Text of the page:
• The Supreme Court also clarified Spokeo’s language stating that a “risk of real harm” can be sufficient to confer standing in some circumstances. The Court agreed with TransUnion’s argument that “in a suit for damages, the mere risk of future harm, standing alone, cannot qualify as a concrete harm—at least unless the exposure to the risk of future harm itself causes a separate concrete harm.” As the Court explained, “[n]o concrete harm, no standing.” Accordingly, a risk of real harm must either (1) materialize into the actual harm, or (2) cause some independent harm to confer standing.
    • Applying its standing analysis to the case at hand, the Court held that only those 1,853 class members whose inaccurate reports were disseminated had standing to pursue a reasonable-procedures claim under the FCRA. In contrast, the other 6,332 class members lacked standing because their consumer reports were not disseminated to third parties and because Plaintiff had presented no evidence of any independent harm (e.g., emotional distress) visited on these class members.
  • On the FCRA disclosure claims, the Supreme Court held that an “asserted informational injury”—like the denial of information to which one has a legal right—“that causes no adverse effects cannot satisfy Article III.” In other words, the failure to provide information—even if required by a federal law—is not enough on its own to confer standing. Plaintiffs must show some additional harm resulting from the deprivation of information, such as—like the Court noted—emotional distress.
  • Because the class members (other than the named plaintiff) had not demonstrated that they suffered any “downstream consequences”—such as confusion, distress, or a hindrance in their ability to correct erroneous information before it was sent to a third party—the Supreme Court held that they did not have standing to bring their disclosure claims.
  • Justice Thomas—in a dissent joined by Justices Breyer, Sotomayor, and Kagan—took issue with the majority’s pronouncement that “under Article III, an injury in law is not an injury in fact.” Rejecting the notion that the Court “should be in the business of second-guessing private rights,” Justice Thomas opined that the majority’s approach undermined separation-of-powers principles by rendering federal courts the sole arbiters of whether legal rights created by Congress can be enforced in federal court. In a footnote, he observed that the majority’s decision may amount to a “pyrrhic victory for TransUnion,” as state courts could ultimately become the exclusive forum to adjudicate these types of class actions, even though the statutory rights at issue are creatures of federal law.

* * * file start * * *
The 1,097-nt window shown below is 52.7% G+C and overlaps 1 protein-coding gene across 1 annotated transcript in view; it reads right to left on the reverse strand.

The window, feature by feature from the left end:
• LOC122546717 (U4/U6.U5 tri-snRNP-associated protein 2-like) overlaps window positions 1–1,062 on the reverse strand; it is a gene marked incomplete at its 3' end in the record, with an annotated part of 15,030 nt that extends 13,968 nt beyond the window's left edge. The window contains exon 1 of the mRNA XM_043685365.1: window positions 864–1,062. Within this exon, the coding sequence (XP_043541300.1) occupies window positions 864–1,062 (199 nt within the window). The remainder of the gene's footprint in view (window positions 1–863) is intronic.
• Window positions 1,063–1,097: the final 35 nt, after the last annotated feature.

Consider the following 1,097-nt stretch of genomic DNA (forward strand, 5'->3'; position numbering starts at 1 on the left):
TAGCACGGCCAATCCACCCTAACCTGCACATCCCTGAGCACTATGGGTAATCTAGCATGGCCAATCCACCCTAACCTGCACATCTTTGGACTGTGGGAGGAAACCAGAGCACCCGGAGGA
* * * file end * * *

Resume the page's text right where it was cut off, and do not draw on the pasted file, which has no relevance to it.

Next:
• Echoing Spokeo, the Supreme Court’s decision in Ramirez reiterated that a plaintiff seeking to establish standing based on a statutory violation must show that the violation resulted in real harm beyond the mere invasion of a legal right. Ramirez also underscores the evidentiary burden plaintiffs face in damages cases predicated upon an increased risk of future harm. For instance, the Court approvingly cited language from Judge McKeown’s dissenting opinion in the Ninth Circuit, which concluded that a material risk of concrete harm could not be presumed because Plaintiff failed to present evidence establishing “a serious likelihood of disclosure.” Finally, while the Court left open the question whether absent class members must prove standing at the class certification stage, courts ought to consider the evidence needed to answer that ultimate question in assessing Rule 23(b)(3)’s predominance requirement.
  • You can read the Supreme Court’s opinion here.